Showing posts from April, 2011

Nonfiction Monday: Everything Sharks

For those who work in libraries it is an unstated fact that shark books are some of the most popular books in the library.  Maybe it's the big teeth, maybe it's the size, maybe it's the power of these animals, however you look at it, there is no such thing as too many shark books.  Today, I'm highlighting a new shark book that kids are bound to love. National Geographic Kids Everything Sharks: All the shark facts, photos, and fun that you can sink your teeth into b y Ruth A. Musgrave National Geographic, 2011 Grades 2 and up Reviewed from personal copy. Did you know that sharks can here pray 820 feet away (over 2 football fields) away? Or that sharks can smell blood one-half mile away? or that sharks like the color yellow because it is easy to see under water?  These and other fascinating facts about sharks can be found in this book.  Maintaining their high standards, National Geographic has produced another book that begs to be shared.  Whether the reader sha

Mix N' Match Monday: Oil Spills

It's been nearly a year since the Gulf Coast Oil Disaster.  Unfortunately, for the people, plants, and animals that live along that coast, the disaster is far from over.  At best it will take years, even decades, for the ecosystem to even begin to recover.  Despite the best efforts of thousands of people, the ecosystems involved will never truly be the same.  It is hard to help students understand a disaster of this magnitude.  But here are a couple of books that do a decent job of helping students understand what happened. Roscoe and the Pelican Rescue by Lynn Rowe Reed Holiday House, 2011 Grades K-5 Reviewed from personal copy Tony is thrilled to be visiting his cousin Addison for the summer.  He especially wants to visit the beach.  But his cousin and her family live in Louisiana and the Gulf Coast Oil Spill has forced the closure of the beach.  Tony and Addison are horrified when, Roscoe, Addison's dog, finds an oil-covered pelican on the beach.  With the help of Ad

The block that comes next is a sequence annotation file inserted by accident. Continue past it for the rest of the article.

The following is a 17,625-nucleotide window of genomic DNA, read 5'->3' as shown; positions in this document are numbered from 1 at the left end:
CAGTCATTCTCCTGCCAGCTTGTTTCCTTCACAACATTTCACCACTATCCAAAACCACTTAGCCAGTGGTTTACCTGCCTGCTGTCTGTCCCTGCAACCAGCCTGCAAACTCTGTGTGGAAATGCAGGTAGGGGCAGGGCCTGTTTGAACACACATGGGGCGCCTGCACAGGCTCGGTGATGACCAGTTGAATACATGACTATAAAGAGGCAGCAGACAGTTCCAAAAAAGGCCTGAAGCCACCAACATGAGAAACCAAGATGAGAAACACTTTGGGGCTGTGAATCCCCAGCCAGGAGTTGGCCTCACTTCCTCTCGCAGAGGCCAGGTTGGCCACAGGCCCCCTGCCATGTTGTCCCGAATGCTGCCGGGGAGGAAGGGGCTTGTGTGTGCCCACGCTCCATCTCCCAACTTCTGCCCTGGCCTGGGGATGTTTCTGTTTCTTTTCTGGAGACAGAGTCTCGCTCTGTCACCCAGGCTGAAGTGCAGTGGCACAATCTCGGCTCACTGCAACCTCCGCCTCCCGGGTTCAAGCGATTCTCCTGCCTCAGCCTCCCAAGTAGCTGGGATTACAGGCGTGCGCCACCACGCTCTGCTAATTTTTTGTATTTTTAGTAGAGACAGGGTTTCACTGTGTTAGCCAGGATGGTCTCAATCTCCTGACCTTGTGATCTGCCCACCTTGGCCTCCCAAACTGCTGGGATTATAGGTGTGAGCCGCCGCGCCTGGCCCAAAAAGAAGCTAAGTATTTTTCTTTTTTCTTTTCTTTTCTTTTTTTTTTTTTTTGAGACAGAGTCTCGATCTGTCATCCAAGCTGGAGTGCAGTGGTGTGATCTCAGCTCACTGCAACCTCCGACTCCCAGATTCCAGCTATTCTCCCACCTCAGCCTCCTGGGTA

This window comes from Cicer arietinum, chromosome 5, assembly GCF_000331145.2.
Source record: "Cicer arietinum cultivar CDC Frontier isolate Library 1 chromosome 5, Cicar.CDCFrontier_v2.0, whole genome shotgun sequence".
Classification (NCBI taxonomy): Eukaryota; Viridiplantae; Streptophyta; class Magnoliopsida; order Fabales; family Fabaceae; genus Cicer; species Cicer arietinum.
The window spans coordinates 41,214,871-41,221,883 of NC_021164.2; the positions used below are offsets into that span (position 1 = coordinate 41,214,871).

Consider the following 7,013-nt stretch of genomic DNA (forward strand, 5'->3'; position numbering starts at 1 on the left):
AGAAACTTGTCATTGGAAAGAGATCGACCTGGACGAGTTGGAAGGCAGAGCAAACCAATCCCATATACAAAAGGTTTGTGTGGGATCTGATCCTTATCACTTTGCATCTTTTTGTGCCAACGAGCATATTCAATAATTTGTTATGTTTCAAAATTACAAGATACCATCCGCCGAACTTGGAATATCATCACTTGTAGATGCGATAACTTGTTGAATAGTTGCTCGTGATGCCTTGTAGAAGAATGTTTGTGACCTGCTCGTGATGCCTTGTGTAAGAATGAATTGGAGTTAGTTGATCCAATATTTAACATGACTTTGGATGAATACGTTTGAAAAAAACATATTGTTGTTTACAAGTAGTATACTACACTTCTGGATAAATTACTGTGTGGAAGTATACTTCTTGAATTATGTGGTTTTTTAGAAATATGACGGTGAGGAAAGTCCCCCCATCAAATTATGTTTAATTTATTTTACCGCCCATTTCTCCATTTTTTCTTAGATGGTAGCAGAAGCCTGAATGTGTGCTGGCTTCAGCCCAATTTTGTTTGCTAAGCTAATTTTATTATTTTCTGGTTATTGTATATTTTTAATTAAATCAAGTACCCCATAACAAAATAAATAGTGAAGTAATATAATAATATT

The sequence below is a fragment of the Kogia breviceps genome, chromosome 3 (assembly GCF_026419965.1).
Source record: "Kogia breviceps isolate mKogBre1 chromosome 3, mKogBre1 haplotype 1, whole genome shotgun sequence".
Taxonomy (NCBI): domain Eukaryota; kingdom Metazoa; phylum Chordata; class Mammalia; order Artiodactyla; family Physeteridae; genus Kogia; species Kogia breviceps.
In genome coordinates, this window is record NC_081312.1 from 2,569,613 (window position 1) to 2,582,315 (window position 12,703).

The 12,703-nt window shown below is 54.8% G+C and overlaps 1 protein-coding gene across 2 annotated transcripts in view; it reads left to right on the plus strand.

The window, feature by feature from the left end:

Nonfiction Monday: 100 Most Dangerous Things on the Planet

April has arrived with blue skies and green grass.  Okay, so I'm daydreaming a little bit.  It snowed during Spring Break, and when it wasn't snowing it was cloudy or raining.  The grass is turning green though.  To highlight the seasonal changes that take place this time of year, I will be highlighting fiction and nonfiction books that relate to this planet we call home. 100 Most Dangerous Things on the Planet by Anna Claybourne Scholastic, 2008 Grades 3 and up Reviewed from personal copy. This planet we call Earth has many dangers, everything from wild animals to natural disasters to common everyday things that used wrong can be dangerous.  In this book, the author picks 100 things that are especially dangerous to humans.  Claybourne starts with natural disasters which seems fitting considering how often such disasters occur, just this last week there were earthquakes, wildfires, and tornadoes wreaking havoc around the world.  I appreciate the focus the author has on